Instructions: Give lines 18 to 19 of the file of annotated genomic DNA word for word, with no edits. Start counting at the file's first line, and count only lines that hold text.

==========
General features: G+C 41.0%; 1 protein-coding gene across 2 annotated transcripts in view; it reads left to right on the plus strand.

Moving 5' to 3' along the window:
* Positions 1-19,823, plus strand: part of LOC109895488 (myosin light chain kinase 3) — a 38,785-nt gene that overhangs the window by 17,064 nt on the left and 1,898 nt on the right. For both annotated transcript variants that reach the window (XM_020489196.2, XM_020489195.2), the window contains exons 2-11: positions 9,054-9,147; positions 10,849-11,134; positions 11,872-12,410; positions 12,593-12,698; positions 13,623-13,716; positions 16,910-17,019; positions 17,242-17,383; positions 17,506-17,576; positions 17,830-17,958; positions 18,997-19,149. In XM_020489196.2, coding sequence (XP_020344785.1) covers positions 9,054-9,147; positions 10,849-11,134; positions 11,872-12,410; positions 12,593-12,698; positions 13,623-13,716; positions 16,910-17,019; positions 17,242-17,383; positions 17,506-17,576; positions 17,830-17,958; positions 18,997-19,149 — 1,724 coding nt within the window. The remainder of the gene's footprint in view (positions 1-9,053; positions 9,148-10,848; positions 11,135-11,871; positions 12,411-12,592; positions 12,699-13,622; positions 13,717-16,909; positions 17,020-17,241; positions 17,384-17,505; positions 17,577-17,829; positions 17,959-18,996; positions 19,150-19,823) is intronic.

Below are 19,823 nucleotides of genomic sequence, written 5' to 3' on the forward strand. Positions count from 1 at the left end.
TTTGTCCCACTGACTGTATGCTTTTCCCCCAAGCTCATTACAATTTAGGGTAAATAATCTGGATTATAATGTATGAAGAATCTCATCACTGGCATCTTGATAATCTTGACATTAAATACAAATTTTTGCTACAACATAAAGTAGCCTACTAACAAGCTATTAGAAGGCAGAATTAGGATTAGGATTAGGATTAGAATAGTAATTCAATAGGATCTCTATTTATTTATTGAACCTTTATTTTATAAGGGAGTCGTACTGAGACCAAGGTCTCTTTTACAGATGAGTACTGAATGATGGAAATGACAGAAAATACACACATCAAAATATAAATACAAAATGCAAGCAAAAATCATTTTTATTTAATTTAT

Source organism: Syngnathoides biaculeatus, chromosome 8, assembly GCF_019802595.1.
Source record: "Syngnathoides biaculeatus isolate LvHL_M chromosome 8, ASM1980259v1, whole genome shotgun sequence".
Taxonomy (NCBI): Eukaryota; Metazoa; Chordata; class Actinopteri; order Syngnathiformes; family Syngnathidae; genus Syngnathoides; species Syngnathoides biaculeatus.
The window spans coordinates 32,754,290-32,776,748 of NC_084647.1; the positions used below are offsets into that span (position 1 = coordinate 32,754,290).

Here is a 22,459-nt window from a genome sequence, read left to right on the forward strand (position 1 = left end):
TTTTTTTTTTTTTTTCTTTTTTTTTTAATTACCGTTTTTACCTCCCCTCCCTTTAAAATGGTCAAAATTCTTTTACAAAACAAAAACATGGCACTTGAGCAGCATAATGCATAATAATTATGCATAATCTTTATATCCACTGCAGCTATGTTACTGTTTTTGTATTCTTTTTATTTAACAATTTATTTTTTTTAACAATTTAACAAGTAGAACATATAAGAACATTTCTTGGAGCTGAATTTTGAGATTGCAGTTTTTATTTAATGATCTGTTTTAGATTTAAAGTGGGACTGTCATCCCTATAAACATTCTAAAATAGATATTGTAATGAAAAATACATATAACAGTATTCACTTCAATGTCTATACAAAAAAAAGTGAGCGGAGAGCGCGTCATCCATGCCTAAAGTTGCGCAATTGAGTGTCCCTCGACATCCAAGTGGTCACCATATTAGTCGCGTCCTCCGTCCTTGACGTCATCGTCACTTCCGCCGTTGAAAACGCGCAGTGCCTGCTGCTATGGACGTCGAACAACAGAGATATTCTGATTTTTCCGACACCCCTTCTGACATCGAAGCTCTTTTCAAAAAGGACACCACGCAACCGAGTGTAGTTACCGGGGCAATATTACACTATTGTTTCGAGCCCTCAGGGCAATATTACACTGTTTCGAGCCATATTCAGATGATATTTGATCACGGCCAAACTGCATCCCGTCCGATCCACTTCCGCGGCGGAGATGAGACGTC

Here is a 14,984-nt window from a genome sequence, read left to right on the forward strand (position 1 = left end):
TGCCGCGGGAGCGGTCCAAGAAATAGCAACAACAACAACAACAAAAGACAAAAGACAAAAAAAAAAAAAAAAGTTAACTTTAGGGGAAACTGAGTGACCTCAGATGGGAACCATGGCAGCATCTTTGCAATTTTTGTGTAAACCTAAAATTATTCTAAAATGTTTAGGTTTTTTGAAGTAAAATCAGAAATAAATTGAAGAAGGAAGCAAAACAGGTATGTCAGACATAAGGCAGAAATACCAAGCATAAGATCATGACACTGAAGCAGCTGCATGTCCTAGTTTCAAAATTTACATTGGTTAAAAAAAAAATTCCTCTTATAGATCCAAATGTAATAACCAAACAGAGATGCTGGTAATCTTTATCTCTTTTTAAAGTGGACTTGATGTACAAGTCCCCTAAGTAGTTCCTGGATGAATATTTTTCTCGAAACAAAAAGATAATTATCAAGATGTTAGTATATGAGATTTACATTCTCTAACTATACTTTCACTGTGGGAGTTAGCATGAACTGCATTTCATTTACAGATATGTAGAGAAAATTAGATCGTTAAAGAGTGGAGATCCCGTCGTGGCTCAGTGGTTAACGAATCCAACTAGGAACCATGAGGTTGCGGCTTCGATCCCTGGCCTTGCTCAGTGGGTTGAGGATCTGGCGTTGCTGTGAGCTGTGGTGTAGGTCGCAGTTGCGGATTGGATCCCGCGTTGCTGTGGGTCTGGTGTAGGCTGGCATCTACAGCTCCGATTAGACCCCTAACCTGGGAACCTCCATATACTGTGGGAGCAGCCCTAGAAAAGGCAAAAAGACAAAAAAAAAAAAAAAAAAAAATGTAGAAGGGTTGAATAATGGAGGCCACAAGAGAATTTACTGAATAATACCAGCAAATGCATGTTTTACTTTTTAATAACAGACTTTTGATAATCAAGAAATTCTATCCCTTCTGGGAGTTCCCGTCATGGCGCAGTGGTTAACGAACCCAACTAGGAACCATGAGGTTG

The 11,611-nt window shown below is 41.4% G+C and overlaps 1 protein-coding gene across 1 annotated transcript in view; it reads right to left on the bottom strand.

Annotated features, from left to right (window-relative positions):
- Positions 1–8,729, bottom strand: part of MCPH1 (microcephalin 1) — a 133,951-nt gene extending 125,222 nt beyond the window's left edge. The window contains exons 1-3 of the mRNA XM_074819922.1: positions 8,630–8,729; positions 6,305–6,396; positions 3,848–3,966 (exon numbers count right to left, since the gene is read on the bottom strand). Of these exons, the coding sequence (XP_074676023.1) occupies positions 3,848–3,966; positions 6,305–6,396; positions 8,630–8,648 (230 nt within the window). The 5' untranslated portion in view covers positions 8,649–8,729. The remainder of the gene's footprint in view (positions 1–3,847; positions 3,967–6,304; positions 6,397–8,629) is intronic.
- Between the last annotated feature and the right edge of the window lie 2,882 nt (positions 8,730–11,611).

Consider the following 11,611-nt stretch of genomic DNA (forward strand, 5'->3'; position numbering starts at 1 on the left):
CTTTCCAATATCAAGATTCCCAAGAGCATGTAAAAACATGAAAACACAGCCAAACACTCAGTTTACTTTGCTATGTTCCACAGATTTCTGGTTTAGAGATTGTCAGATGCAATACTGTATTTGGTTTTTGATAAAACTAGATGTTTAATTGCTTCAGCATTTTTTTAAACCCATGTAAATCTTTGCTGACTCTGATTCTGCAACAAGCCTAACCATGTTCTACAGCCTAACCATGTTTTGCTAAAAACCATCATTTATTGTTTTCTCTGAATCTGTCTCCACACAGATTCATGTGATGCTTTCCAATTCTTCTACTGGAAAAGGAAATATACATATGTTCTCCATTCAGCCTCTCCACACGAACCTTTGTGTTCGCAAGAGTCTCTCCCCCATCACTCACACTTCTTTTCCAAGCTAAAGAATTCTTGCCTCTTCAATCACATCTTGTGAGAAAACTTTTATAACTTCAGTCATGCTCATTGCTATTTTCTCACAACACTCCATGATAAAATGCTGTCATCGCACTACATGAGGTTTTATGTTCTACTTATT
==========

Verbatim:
Consider the following 11,611-nt stretch of genomic DNA (forward strand, 5'->3'; position numbering starts at 1 on the left):
CTTTCCAATATCAAGATTCCCAAGAGCATGTAAAAACATGAAAACACAGCCAAACACTCAGTTTACTTTGCTATGTTCCACAGATTTCTGGTTTAGAGATTGTCAGATGCAATACTGTATTTGGTTTTTGATAAAACTAGATGTTTAATTGCTTCAGCATTTTTTTAAACCCATGTAAATCTTTGCTGACTCTGATTCTGCAACAAGCCTAACCATGTTCTACAGCCTAACCATGTTTTGCTAAAAACCATCATTTATTGTTTTCTCTGAATCTGTCTCCACACAGATTCATGTGATGCTTTCCAATTCTTCTACTGGAAAAGGAAATATACATATGTTCTCCATTCAGCCTCTCCACACGAACCTTTGTGTTCGCAAGAGTCTCTCCCCCATCACTCACACTTCTTTTCCAAGCTAAAGAATTCTTGCCTCTTCAATCACATCTTGTGAGAAAACTTTTATAACTTCAGTCATGCTCATTGCTATTTTCTCACAACACTCCATGATAAAATGCTGTCATCGCACTACATGAGGTTTTATGTTCTACTTATT